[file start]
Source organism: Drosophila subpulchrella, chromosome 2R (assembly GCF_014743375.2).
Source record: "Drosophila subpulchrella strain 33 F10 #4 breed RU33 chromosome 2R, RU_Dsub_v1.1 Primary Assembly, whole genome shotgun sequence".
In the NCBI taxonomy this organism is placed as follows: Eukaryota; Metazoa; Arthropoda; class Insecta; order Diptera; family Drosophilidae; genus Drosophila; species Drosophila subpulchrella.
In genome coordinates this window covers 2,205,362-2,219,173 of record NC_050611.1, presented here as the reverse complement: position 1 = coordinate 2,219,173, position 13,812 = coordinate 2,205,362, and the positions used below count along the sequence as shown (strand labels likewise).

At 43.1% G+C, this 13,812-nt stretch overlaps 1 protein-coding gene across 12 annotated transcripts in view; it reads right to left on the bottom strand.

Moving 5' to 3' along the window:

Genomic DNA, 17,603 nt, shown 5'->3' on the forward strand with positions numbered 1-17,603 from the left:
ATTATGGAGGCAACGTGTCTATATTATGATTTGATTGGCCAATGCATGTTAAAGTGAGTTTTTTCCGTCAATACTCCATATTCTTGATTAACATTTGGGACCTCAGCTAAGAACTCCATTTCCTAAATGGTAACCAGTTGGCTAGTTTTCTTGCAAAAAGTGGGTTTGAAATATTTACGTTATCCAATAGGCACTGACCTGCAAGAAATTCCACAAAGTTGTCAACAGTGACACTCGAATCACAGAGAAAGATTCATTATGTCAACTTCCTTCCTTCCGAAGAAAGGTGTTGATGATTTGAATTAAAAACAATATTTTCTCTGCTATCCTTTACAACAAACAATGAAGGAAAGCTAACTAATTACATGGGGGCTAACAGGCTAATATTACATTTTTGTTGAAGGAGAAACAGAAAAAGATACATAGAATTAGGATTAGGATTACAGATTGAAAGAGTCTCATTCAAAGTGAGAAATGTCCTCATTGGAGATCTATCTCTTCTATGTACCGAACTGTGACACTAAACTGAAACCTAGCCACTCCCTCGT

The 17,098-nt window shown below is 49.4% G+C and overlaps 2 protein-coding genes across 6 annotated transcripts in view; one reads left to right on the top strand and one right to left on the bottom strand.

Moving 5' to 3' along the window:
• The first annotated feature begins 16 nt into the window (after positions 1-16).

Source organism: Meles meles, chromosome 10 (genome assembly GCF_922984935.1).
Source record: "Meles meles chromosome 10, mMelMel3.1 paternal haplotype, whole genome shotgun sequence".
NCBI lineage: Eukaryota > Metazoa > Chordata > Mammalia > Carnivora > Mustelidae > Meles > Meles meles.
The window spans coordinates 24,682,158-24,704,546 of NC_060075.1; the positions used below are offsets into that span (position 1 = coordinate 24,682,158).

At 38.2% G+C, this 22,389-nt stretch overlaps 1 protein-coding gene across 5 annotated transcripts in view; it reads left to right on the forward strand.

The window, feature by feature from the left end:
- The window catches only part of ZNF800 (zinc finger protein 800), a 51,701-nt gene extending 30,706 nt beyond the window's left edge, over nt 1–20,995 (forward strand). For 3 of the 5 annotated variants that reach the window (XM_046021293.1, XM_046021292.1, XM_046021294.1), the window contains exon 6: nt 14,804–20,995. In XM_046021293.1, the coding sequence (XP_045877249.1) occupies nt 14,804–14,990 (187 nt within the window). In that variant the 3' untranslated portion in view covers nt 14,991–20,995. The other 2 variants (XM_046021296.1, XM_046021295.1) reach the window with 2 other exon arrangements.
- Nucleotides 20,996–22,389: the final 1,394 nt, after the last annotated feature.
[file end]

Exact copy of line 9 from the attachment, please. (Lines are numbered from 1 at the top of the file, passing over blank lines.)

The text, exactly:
The 17,098-nt window shown below is 49.4% G+C and overlaps 2 protein-coding genes across 6 annotated transcripts in view; one reads left to right on the top strand and one right to left on the bottom strand.